The tunable external cavity diode laser is an important new tool used to evaluate and test the latest fiber-optic components and building blocks of modern telecommunications systems. A key factor enabling operation of this type of laser is the ability to angle-tune the wavelength-dependent key component (a diffraction grating) in the cavity with extreme precision and repeatability. When Hewlett Packard wanted to develop a laser with enhanced wavelength performance, their design required a linear actuator with 100-nm resolution over a travel range of several millimeters. This brief tells how a custom microstepper system was developed to meet the needs of this demanding application.
The diffraction grating is rotated by pushing on the end of a spring-loaded grating arm, which is several centimeters in length. The target was to tune the laser output with a wavelength resolution of 100 MHz, which translated into a positional resolution of 100 nm or better. Piezoelectric actuators were rejected for this application because they do not provide the necessary range of motion (several mm). DC-motorized actuators did not offer the necessary holding stability — the actuator is never truly stationary but is always oscillating around the target encoder position. Furthermore, they require the use of an encoder, which would add cost and complexity to the laser. On the other hand, a microstepping system offered the potential for high resolution over a long travel range, as well as excellent repeatability without an encoder.
The starting point for the OEM design was a micropositioner called the Nanomover®. This was developed by Applied Precision several years ago, initially for integration into test instrumentation for the semiconductor industry, and later as a stand-alone micropositioner. The Nanomover uses a conventional stepper motor in a microstepping mode, with a minimum microstep size of 0.036°. This fine rotary motion is converted into 25 mm of linear motion by a precision drive screw and a proprietary low-backlash linkage. The minimum step size is 50 nm. Software reduces the 500-nm lost motion (mechanical backlash) to deliver a repeatability specification of ±100 nm. Because power-down does not compromise this long-term repeatability, most applications do not need an encoder.
Modifying this basic design to meet the special requirements of this application required customizing the three major components of this positioning system: mechanics, electronics, and software.
Two significant mechanical issues were the operating temperature and the grating arm interface. A stepper motor draws current even when stationary and thus generates heat. Thermal drifts must be avoided in the laser cavity as these could compromise cavity/wavelength stability and wavelength calibration. For this reason, Hewlett Packard heats the entire laser cavity and stabilizes it at 55 °C. Our life tests showed that the original lubricant would lose its lubricity at these temperatures. A custom synthetic oil was formulated to eliminate this problem.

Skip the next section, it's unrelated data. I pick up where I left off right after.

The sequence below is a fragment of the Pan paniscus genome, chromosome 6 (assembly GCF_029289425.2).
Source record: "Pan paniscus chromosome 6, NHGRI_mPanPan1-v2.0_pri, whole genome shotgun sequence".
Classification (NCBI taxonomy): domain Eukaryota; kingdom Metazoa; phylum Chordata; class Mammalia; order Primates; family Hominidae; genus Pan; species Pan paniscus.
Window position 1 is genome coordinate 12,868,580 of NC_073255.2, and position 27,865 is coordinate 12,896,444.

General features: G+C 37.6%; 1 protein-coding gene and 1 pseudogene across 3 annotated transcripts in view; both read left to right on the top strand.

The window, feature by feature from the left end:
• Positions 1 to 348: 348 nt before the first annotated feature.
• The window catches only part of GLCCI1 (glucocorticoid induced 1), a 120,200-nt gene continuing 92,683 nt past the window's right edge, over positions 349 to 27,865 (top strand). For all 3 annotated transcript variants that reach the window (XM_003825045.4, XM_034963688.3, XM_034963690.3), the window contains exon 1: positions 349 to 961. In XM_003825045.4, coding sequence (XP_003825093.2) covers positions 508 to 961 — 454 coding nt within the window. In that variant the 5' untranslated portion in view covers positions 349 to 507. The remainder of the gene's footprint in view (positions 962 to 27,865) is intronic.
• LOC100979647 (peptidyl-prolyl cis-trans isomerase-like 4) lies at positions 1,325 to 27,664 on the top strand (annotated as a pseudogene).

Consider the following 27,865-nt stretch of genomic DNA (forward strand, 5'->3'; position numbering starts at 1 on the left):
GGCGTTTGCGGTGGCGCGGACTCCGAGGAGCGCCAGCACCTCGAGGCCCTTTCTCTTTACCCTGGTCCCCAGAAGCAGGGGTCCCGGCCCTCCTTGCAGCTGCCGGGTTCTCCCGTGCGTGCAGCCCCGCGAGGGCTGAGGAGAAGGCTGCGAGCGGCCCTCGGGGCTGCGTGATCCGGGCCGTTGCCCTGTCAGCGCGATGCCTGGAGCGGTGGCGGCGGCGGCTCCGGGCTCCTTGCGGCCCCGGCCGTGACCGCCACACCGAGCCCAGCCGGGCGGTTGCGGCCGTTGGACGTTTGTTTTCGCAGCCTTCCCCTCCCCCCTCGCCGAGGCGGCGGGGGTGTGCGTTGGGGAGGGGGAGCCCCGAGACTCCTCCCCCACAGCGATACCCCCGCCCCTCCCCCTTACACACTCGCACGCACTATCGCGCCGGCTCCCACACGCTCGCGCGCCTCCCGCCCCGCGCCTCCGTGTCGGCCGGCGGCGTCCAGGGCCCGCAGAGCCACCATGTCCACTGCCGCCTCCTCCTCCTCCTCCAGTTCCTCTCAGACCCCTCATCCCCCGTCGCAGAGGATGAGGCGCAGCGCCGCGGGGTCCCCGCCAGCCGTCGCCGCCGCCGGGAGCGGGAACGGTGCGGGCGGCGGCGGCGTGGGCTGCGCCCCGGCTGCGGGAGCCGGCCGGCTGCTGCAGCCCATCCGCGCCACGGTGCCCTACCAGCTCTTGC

The interface between the positioner tip and pivot arm also required special consideration. As shown schematically in Figure 2, the positioner contacts a tungsten carbide tooling ball mounted in the grating arm. As with many motorized devices, the tip of this positioner rotates as it translates. This is not an issue in most applications. In this case, however, the tooling ball gradually translates across the surface of the rotating positioner tip as the grating arm moves. This required that the face of the positioner tip be truly perpendicular to the direction of travel. In addition, a testing protocol was designed which would not create even minute scratches or surface blemishes in the tip face, which could introduce errors into the motion-to-wavelength transfer function. During testing, the tip is protected with a small tungsten carbide plate, which has been lapped flat. This rotates with the tip, so that any wear scratches are produced on it instead of the tip.
The major electronic issues were related to voltage and systems integration. Since size was an issue, the design team initially integrated both the control and drive electronics on a single board, conforming to the Hewlett Packard template. These electronics had been redesigned to operate using the ±19V available in the laser. To further reduce cost, Applied Precision now simply licenses a surface-mount implementation of this circuit to Hewlett Packard for direct in-house automated fabrication.
Finally, the control electronics are based on a Z8 processor. This control system was originally designed to run in an ISA bus environment executing commands from a standard library set. To work in the Hewlett Packard laser meant designing a new register-level interface to work with their HPIB bus. Obviously, an entirely new command set had to be created to support this environment.
To summarize, as with any OEM motion control application, this work involved meeting two equally important goals: first, to provide the necessary performance, and second, to configure the system in such a way that it could be seamlessly integrated into the final product.